I’ve asked Marc Shaye, an attorney with more than 30 years experience in health and safety matters, to be a guest blogger this week. Here’s Marc’s take on why it takes more than doing the minimum to achieve a safe workplace. A fuller version of this article appears on our website.
We all know people who will do the minimum of what it takes, just to get by. It can be frustrating when we serve on a committee with people like this, or when we share job responsibilities with them.
But where safety is concerned, just meeting the minimum may mean more than annoyance; it can mean the difference between life and death.
In my 30-plus years in workplace health and safety, I’ve encountered any number of situations where a work site met OSHA standards, but still had an accident. Serious injuries and fatalities on the job site can be devastating to employees and to the organization’s goals — even if there is no serious punishment from regulatory agencies because the requirements were met.
Let me tell you about one experience I encountered at a blood plasma facility. Because of the nature of the work, this job site was held to exacting standards that extended beyond what OSHA typically requires. This facility met those standards and routinely held safety meetings to ensure that all personnel followed procedures.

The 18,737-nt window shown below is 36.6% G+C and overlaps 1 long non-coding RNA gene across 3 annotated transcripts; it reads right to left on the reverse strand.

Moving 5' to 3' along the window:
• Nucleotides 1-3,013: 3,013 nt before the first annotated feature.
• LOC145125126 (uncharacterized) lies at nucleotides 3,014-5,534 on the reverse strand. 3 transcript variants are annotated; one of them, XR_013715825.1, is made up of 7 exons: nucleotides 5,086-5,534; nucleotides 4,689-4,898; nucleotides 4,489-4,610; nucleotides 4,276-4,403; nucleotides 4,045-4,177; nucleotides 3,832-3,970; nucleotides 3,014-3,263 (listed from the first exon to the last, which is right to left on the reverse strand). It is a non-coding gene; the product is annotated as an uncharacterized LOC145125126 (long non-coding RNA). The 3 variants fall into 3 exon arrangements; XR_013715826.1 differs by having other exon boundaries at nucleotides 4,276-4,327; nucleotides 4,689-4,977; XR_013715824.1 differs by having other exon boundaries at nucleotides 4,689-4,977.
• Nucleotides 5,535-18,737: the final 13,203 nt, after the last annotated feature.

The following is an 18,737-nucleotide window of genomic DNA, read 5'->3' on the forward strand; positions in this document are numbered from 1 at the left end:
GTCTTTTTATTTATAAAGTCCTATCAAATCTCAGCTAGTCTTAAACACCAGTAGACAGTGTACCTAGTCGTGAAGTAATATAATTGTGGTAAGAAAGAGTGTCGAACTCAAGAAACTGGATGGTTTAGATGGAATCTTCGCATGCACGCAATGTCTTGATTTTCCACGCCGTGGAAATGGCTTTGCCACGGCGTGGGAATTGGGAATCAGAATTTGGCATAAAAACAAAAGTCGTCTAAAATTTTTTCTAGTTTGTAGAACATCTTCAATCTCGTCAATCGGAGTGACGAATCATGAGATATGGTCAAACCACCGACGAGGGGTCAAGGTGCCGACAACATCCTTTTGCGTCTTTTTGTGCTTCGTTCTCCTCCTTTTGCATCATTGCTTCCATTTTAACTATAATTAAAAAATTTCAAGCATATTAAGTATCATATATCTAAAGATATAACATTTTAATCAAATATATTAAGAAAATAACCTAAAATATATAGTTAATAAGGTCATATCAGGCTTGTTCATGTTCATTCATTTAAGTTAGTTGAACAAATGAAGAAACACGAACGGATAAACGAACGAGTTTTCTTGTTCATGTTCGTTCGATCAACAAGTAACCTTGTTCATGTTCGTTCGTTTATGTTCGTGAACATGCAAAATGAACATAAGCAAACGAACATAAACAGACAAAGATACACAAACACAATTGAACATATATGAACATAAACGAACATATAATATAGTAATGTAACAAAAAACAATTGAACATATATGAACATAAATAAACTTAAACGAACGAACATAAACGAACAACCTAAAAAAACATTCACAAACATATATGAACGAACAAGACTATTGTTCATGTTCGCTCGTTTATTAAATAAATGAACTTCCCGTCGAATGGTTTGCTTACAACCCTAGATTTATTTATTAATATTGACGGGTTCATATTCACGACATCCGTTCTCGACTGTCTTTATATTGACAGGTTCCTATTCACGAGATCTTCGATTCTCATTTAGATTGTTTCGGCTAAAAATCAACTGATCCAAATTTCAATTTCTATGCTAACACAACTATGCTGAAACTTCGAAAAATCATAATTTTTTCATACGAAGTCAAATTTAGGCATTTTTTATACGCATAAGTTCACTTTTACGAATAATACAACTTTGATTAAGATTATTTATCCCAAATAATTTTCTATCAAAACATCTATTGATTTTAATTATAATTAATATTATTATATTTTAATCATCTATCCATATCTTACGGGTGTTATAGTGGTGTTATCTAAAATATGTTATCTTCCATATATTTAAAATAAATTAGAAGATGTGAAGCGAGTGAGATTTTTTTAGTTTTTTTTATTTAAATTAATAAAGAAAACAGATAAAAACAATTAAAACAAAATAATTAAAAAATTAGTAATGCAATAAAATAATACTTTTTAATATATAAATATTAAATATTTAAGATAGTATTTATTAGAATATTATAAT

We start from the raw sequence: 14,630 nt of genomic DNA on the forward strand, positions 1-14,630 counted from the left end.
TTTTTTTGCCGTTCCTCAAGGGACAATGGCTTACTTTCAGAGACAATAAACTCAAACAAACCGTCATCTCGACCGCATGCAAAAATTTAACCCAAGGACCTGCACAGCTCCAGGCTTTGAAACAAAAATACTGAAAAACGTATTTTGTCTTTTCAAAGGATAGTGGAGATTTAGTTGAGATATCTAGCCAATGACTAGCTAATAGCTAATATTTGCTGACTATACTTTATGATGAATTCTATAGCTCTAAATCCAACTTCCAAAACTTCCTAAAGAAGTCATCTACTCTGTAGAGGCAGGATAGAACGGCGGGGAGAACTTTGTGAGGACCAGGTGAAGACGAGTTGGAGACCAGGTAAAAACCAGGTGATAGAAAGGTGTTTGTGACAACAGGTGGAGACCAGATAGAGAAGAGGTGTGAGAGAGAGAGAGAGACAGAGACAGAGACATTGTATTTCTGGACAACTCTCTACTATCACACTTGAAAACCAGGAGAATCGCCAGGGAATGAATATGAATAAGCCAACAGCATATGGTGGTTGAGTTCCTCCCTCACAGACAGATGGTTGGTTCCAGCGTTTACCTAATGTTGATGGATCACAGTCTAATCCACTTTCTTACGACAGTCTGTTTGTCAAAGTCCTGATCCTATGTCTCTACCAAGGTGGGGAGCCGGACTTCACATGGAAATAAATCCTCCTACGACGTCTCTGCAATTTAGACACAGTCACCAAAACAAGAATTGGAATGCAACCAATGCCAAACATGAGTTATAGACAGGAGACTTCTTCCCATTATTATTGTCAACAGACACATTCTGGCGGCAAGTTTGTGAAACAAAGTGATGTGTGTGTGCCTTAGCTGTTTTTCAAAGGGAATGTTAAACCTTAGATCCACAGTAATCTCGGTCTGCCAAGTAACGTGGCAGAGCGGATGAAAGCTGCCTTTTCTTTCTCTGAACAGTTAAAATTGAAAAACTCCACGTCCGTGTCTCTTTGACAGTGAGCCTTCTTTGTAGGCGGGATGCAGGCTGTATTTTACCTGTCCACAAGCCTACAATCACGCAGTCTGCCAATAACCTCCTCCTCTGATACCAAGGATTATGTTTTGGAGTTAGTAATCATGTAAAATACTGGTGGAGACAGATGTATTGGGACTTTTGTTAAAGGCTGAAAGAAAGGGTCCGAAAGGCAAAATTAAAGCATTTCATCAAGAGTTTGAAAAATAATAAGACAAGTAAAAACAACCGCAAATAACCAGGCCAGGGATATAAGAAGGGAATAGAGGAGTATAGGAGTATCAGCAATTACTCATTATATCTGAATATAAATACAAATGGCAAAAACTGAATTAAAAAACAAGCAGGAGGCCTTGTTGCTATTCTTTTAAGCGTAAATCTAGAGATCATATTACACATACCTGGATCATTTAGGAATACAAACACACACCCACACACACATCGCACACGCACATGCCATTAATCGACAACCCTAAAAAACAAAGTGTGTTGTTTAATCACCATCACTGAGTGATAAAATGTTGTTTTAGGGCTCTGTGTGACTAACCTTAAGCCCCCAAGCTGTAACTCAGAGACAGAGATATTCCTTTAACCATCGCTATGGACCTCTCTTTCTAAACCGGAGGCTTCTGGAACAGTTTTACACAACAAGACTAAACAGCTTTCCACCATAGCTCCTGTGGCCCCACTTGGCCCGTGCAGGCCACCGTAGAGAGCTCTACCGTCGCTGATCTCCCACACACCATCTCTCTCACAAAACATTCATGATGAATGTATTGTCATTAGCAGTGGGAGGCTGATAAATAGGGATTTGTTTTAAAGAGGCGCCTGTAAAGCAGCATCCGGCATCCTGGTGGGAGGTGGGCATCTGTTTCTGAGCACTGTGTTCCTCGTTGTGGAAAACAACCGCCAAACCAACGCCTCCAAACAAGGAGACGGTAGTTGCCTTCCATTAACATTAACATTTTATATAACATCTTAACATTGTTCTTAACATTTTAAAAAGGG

One night, just before a three-day holiday, an accident happened, killing a worker. Now this wasn’t a newcomer and it wasn’t someone who had a pattern of doing only what it took to get by. This young man was considered a “wizard” at his job — and had earned a nickname to match. He regularly scored high marks in the safety program. He was so well regarded that he was charged with teaching his fellow employees the safety requirements of operating the system.
But on this night, he disregarded a faulty pressure valve on a tank. He paid for that mistake with his life.
What an investigation found
The ensuing investigation showed that bolts were defective or missing, which caused the lid to blow off the tank, killing “the wizard.” The company had a protocol for discarding defective bolts and replacing missing ones, which was reinforced in regular safety meetings mandated for all employees. The investigation showed that the company far exceeded the minimum requirements for job safety, but that did not prevent a fatal accident.
The company had done all that it could do to prevent accidents like this from happening, but one occurred regardless. This young worker— perhaps distracted by the upcoming holiday, too familiar with the equipment or too confident of his abilities—made a split-second decision that was devastating.
This was not an isolated incident. It’s a pattern I’ve seen a number of times.
Safety policies, training and procedures can take a company only so far. The National Safety Council’s Corporate Code of Ethics encourages corporations, businesses and employees to go beyond the minimum safety requirements. The code requires businesses to make health and safety a core value for every employee, and for employees to commit to never compromise their safety or that of their fellow employees. The code is based on the belief that all injuries are preventable.
With my years of dealing with workplace safety issues, it would be easy to become cavalier about creating an environment with zero injuries. “Accidents do happen,” the adage says. We can do everything we can do to mitigate them—training, policies and procedures. But accidents don’t have to happen—if we all go beyond the minimums and commit to safe practices each and every time.